Number Talks 2017#2 - Google Slides. Roger Antonsen: Math is the hidden secret to understanding the world. Knowledge of mathematics learning / Professional learning modules / Professional development / National Standards. Knowledge of mathematics learning is one of a set of professional development modules designed to support school leaders as they lead professional learning about the National Standards for years 1–8 within the New Zealand Curriculum.

The modules are suitable for use during the cycles of professional inquiry that leaders and teachers engage in to improve outcomes for their students. See Knowledge of literacy learning, which is an equivalent module for literacy. Introduction to the module The focus of this module This module focuses on the knowledge of mathematics, and of mathematics teaching and learning, that teachers need in order to work with the mathematics standards for years 1–8. The structure of this module This module has three main sections. Key outcome of the module, which: states what the module aims to help schools leaders and teachers achieve lists indicators that describe what to look for as evidence that they have achieved the outcome provides a rationale for the key outcome. 1. Should we stop making kids memorize times tables? Stanford University’s Jo Boaler says teachers and parents should stop using math flash cards, stop drilling kids in addition and multiplication and especially stop forcing students to do calculations quickly under time pressure.

Good-bye Mad Minute Mondays, where teachers hand out quiz sheets with 50 problems to be completed in less than a minute. But wait — doesn’t everyone have to learn times tables? No, says Boaler. Although her position is unorthodox, Boaler, an education professor and researcher, has spent a career trying to prove why it is the best way for kids to learn. “Drilling without understanding is harmful,” Boaler said in an interview. In a new working paper, “Fluency Without Fear: Research Evidence on the Best Ways to Learn Math Facts,” updated and published online on January 28, 2015, Boaler argues that many common math teaching tools — flash cards, math sprints and repetitive worksheets — are not only unhelpful, but also “damaging.” Boaler’s argument has several parts. How A Strengths-Based Approach to Math Redefines Who Is “Smart” A group of young women who had graduated from high school between 1997 and 2006 sat at the front of the room crying and laughing about their experiences learning math at Railside High (a research pseudonym for the school).

This session of the National Council of Teachers of Mathematics annual meeting didn’t focus on any specific mathematical practice and yet it was enlightening — with the right approach, teachers can help kids who hate math feel like it’s their best subject. One after another, these young women, who had all graduated from an urban high school serving many kids living in poverty, described how math class made them feel safe, heard and able to express their ideas without fear.

“I felt like they cared for me,” said Martha Hernandez, who graduated in 2002 and is now a social worker. Modeling With Mathematics. Modeling with mathematics is the practice of making sense of the world through a mathematical perspective.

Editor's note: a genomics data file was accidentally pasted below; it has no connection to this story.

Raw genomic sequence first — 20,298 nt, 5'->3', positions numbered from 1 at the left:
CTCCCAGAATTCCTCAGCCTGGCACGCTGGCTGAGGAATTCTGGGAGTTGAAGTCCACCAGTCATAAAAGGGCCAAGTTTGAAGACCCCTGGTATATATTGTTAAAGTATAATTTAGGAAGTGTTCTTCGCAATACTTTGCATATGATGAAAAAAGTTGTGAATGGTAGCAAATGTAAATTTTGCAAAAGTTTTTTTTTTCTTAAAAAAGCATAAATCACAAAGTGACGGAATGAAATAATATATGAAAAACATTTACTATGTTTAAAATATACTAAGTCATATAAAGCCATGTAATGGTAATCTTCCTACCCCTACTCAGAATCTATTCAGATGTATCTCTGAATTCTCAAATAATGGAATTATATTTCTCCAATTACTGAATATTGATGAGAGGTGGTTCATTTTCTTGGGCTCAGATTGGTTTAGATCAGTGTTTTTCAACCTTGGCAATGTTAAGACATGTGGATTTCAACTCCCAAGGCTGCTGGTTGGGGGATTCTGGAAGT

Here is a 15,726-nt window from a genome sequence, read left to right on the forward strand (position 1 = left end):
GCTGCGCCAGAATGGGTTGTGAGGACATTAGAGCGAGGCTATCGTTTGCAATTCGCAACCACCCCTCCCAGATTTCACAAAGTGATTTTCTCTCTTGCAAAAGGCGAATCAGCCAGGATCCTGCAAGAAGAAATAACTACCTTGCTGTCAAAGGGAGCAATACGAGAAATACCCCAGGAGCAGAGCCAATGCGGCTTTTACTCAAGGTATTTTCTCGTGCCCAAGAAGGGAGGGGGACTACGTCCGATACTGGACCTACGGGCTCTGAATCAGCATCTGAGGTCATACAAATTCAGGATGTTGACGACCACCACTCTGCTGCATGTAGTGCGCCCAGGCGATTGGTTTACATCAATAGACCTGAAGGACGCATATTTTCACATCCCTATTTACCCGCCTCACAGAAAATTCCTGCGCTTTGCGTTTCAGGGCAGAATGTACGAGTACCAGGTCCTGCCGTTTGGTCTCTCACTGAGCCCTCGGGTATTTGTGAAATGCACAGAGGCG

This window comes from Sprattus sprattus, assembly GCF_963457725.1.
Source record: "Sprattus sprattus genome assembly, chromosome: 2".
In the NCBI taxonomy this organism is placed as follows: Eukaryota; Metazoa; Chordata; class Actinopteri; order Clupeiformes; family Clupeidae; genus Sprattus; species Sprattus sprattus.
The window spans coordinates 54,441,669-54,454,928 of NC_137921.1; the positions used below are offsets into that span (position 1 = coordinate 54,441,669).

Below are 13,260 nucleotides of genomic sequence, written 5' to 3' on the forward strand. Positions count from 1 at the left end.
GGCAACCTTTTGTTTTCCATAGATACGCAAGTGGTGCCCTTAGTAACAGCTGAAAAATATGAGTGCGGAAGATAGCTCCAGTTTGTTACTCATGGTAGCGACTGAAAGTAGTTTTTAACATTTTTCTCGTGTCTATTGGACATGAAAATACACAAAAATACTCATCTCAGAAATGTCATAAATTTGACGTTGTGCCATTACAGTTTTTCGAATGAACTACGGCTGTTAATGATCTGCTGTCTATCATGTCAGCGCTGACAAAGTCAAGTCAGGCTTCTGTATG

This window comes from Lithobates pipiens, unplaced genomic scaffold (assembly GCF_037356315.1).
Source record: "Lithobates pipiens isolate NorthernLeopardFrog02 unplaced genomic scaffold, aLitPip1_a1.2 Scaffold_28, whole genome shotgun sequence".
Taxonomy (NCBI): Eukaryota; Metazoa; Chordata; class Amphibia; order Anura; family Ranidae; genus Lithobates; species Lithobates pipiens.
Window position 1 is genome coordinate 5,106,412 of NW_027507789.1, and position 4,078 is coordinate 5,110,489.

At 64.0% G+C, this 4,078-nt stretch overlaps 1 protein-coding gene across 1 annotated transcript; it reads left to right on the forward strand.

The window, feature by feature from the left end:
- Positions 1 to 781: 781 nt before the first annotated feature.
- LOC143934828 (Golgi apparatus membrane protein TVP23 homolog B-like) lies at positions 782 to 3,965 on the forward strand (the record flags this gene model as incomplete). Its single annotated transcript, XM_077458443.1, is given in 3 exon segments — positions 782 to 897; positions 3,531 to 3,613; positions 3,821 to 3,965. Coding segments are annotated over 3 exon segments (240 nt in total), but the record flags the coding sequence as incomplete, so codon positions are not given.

Take a moment to look around and get curious: How do you use mathematics to make decisions in your everyday life? Maybe you’re deciding what to make for dinner. Does the recipe have enough servings to feed everyone or will you need to modify it, perhaps by doubling or halving the amount of each ingredient? When should you start making dinner if you’d like to eat at 6? These questions can be viewed from a mathematical perspective. Children also need opportunities to identify mathematical problems in their world, determine what information will help them solve a problem, develop mathematical models of situations, and revise their models to more closely predict real world phenomena. Three-Act Tasks. Math Journals As Formative Assessment. I’m a huge fan of writing in math class!

While I was teaching, I had my 5th graders write in their math journals every single day. Whether they used the journals before the lesson to write down estimations, during class to show their reasoning through a problem, or at the end of class for an exit prompt, the journals were always a safe and not-graded place for students to jot down their thoughts. No matter the prompt, I always learned so much about what they understood by reading their entries each day. This year, as a math specialist, I get to see student writing in math classes across many grade levels, and it’s so incredibly interesting. I’m able to see where it all begins, in kindergarten, before students are even writing explanations in words, to 5th grade, where the writing becomes very articulate. The Commutative Property The majority of students chose two expressions demonstrating the commutative property of multiplication. 16 x 2 = 2 x 16 8 x 4 = 4 x 8 Rearranging the Groups. 6 Ways to Help Students Understand Math.

The ultimate goals of mathematics instruction are students understanding the material presented, applying the skills, and recalling the concepts in the future.

There's little benefit in students recalling a formula or procedure to prepare for an assessment tomorrow only to forget the core concept by next week. It's imperative for teachers to focus on making sure that the students understand the material and not just memorize the procedures. Here are six ways to teach for understanding in the mathematics classroom: 1.

Create an effective class opener. Drpaulswan. Educational Leadership:Teaching for Meaning: Teach Mathematics Right the First Time. Assessing students’ maths self-efficacy and achievement.